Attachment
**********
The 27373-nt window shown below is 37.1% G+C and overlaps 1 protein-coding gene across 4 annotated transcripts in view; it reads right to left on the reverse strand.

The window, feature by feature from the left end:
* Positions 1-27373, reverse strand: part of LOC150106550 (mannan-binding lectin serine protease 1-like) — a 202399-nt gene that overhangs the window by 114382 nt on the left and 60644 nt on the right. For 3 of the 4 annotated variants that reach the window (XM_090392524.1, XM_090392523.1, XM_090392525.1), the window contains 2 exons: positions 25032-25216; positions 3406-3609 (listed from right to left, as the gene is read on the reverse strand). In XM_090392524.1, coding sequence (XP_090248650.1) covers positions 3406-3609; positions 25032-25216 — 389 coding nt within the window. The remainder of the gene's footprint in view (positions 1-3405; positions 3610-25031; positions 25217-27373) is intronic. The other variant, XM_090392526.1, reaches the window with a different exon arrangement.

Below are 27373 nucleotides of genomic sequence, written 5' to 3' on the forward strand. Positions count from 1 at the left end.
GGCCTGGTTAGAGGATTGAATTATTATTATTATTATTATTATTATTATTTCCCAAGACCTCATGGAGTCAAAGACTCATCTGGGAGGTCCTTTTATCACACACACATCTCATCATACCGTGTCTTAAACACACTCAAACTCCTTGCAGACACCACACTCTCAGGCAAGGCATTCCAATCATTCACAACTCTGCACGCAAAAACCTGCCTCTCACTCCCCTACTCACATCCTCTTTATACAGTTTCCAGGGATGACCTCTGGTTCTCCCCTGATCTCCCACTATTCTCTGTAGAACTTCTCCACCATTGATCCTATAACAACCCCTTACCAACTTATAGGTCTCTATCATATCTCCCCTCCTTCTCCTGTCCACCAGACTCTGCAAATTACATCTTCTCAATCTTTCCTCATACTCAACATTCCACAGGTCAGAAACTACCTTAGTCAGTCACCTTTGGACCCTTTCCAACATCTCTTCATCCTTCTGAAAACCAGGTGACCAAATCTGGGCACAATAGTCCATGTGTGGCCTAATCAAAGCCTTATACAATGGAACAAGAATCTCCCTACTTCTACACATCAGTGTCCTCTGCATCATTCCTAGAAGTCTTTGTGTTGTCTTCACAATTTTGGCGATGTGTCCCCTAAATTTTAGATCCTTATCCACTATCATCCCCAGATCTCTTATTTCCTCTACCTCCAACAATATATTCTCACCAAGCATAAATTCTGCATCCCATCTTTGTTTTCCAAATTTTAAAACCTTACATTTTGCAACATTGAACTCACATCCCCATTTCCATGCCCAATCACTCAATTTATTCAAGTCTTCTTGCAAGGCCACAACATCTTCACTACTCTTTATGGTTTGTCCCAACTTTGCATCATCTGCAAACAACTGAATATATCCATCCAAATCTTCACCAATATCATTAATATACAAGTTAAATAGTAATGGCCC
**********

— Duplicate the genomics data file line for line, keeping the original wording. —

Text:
The 27373-nt window shown below is 37.1% G+C and overlaps 1 protein-coding gene across 4 annotated transcripts in view; it reads right to left on the reverse strand.

The window, feature by feature from the left end:
* Positions 1-27373, reverse strand: part of LOC150106550 (mannan-binding lectin serine protease 1-like) — a 202399-nt gene that overhangs the window by 114382 nt on the left and 60644 nt on the right. For 3 of the 4 annotated variants that reach the window (XM_090392524.1, XM_090392523.1, XM_090392525.1), the window contains 2 exons: positions 25032-25216; positions 3406-3609 (listed from right to left, as the gene is read on the reverse strand). In XM_090392524.1, coding sequence (XP_090248650.1) covers positions 3406-3609; positions 25032-25216 — 389 coding nt within the window. The remainder of the gene's footprint in view (positions 1-3405; positions 3610-25031; positions 25217-27373) is intronic. The other variant, XM_090392526.1, reaches the window with a different exon arrangement.

Below are 27373 nucleotides of genomic sequence, written 5' to 3' on the forward strand. Positions count from 1 at the left end.
GGCCTGGTTAGAGGATTGAATTATTATTATTATTATTATTATTATTATTTCCCAAGACCTCATGGAGTCAAAGACTCATCTGGGAGGTCCTTTTATCACACACACATCTCATCATACCGTGTCTTAAACACACTCAAACTCCTTGCAGACACCACACTCTCAGGCAAGGCATTCCAATCATTCACAACTCTGCACGCAAAAACCTGCCTCTCACTCCCCTACTCACATCCTCTTTATACAGTTTCCAGGGATGACCTCTGGTTCTCCCCTGATCTCCCACTATTCTCTGTAGAACTTCTCCACCATTGATCCTATAACAACCCCTTACCAACTTATAGGTCTCTATCATATCTCCCCTCCTTCTCCTGTCCACCAGACTCTGCAAATTACATCTTCTCAATCTTTCCTCATACTCAACATTCCACAGGTCAGAAACTACCTTAGTCAGTCACCTTTGGACCCTTTCCAACATCTCTTCATCCTTCTGAAAACCAGGTGACCAAATCTGGGCACAATAGTCCATGTGTGGCCTAATCAAAGCCTTATACAATGGAACAAGAATCTCCCTACTTCTACACATCAGTGTCCTCTGCATCATTCCTAGAAGTCTTTGTGTTGTCTTCACAATTTTGGCGATGTGTCCCCTAAATTTTAGATCCTTATCCACTATCATCCCCAGATCTCTTATTTCCTCTACCTCCAACAATATATTCTCACCAAGCATAAATTCTGCATCCCATCTTTGTTTTCCAAATTTTAAAACCTTACATTTTGCAACATTGAACTCACATCCCCATTTCCATGCCCAATCACTCAATTTATTCAAGTCTTCTTGCAAGGCCACAACATCTTCACTACTCTTTATGGTTTGTCCCAACTTTGCATCATCTGCAAACAACTGAATATATCCATCCAAATCTTCACCAATATCATTAATATACAAGTTAAATAGTAATGGCCC